If Mohammed Cant go to the mountain, and I can't go to E3, then Codemasters will simply have to let me play Operation Flashpoint-Dragon Rising here at Zone Towers.
It's all there in the bible, that irrefutable fact book of sensible things. And so, not one to question God's word, Codies dutifully plonked me in front of their punishingly authentic military shooter and allowed me to die from gunshot wounds to 1,000 different points on my being. A fate apparently only slightly Jess painful than having to hike about the cavernous halls of LA's sweaty I gaming expo.
Dragon Rising is ultra-realistic, far pfrom the medipacks of Medal of Honor f and even further from the regenerating health magic of Call of Duty. Yes, it's one of "those" games, the ones where bullets make you absolutely dead, or where, if you're simply grazed by some shrapnel, the wound will pump blood realistically Lail over your uniform.
Codies have had to change uniform designs repeatedly as real-life military forces insist on updating them. Their gun models are meticulously crafted replicas of their real-life counterparts. They've a research document an inch thick about tracer rounds. Anybody would think they've got something to prove.
And they do. Since developers Bohemia split to make ArmA and its sequel, Codies have been keen to prove just how much like the original OpFlash their own follow-up will be. It's a battle of realism, and as I stupidly traipsed up a hillside towards an enemy under cover, only to catch a bullet in the face, I realised who was on the winning team.
The Al in Dragon Rising has, according to the devs, had its systems built around an actual army handbook - a guide to, among other things, the correct way to move across a battlefield, the correct time to attack, and the correct time to take cover. In this instance, walking in a straight line towards an enemy encampment was not something the handbook would suggest.
Over the next few attempts I approached the situation using different methods. Taking pot shots from a distance worked well enough, causing the two enemy troops to remain behind cover. Coupling this with a command to my fire team to flank led to a successful bit of soldiering. My men swept through a forest on the western side of the hill, meeting the enemy side-on and fatally propelling small bits of metal into their bodies. On another occasion, I'd sniped the enemy before they could get behind cover, only to have them jump out at the last minute in an I-wasn't-dead-after-all sort of movement and shoot me dead.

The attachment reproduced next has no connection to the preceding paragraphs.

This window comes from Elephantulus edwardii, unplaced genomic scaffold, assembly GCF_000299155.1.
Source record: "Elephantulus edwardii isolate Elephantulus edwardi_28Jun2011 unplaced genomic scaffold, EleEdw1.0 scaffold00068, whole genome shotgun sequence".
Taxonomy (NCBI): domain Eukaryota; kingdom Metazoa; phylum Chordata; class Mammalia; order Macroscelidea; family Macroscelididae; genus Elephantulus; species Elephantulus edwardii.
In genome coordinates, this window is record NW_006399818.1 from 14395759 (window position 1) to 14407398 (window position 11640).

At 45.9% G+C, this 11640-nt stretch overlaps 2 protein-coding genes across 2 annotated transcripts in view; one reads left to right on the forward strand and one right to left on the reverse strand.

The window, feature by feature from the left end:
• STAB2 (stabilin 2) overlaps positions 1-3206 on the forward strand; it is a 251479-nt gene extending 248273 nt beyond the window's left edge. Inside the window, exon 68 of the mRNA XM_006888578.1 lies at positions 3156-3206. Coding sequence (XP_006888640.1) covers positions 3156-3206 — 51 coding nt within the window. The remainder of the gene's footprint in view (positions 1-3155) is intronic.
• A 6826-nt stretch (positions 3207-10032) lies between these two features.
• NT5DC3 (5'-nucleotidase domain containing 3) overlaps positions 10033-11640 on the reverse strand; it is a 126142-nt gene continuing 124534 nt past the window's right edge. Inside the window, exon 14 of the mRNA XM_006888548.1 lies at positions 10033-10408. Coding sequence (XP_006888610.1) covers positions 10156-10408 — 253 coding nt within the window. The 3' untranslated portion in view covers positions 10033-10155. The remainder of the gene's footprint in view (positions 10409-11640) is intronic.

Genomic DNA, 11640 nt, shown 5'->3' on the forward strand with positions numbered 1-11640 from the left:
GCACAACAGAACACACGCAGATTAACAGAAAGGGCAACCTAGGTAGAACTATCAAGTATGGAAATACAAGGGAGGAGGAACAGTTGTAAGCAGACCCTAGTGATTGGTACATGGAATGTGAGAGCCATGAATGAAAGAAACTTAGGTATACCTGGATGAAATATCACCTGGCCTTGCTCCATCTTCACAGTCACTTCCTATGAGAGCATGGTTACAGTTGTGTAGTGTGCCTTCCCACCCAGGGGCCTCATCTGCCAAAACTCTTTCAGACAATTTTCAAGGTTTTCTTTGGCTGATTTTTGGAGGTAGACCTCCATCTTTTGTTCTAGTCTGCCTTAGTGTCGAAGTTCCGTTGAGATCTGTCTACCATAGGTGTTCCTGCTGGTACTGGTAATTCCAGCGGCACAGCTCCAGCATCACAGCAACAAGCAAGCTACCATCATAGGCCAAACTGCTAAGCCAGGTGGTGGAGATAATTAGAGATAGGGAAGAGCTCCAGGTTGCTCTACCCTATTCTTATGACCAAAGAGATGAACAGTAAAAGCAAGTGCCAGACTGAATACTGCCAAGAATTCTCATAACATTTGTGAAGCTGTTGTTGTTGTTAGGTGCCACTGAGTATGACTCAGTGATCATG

For all our talk of headshots from four miles away, very few of your rounds will deliver an instant kill. On lower difficulty settings, the Al remains identical, what changes are the on-screen aids you're given.
The more you bump up the difficulty, the more HUD furniture falls away. Crosshairs disappear and kill indicators vanish until eventually you're left with effectively the same information a soldier in the field would have. This makes sense, when the alternative is to make the enemy "a bit thick" and your skin like Kevlar.
A Real Bfg Attack
So, with my fleshy mortal form now on top of the hill I'd triumphantly flanked the crap out of, I turned to my next objective: dismantling a town by means of Howitzer artillery fire. The radial command menu is used to facilitate this, allowing you to snake through a series of technically minded options before landing on the "fire for effect" command.
For instance, what are you a fan of? Barrage fire? Or harassing fire? Or one of the other two kinds of fire that the game allows you to choose from? I chose harassing fire, which I'd later discover is a special kind of weapons fire designed to keep the enemy awake and worried. It didn't work exactly as intended, and instead levelled half the town and killed a great many people. In some sense, that'sm probably as bad for enemy morale as disrupting their sleeping patterns.
Dragon Rising's command menu is something we've seen before - the closest comparison is Battlefield2s radial menu, in which you're only ever given four options, each represented by a direction. Side-by-side, it's the antithesis of ArmA Il's near-incomprehensible menu system, and during the short time I spent playing Dragon Rising it appears to be just as capable. Context sensitivity means that the options you're presented with change depending on what you mouse over, and at no point do you feel out of control of your fire team.
There are still a few things to be worried about. Vehicles still feel weirdly top-heavy and just odd to drive, and the Al often likes to escape to remote areas of the map and just shuffle back and forth for a while, but these are likely the very reasons why Dragon Rising's been delayed until later this year. Having suffered the faults of ArmA II last month, it'd be a massive shame to see another military sim fall foul of the bugs and quirks that seem attracted to this genre like wasps to an ultra-realistic jam sandwich.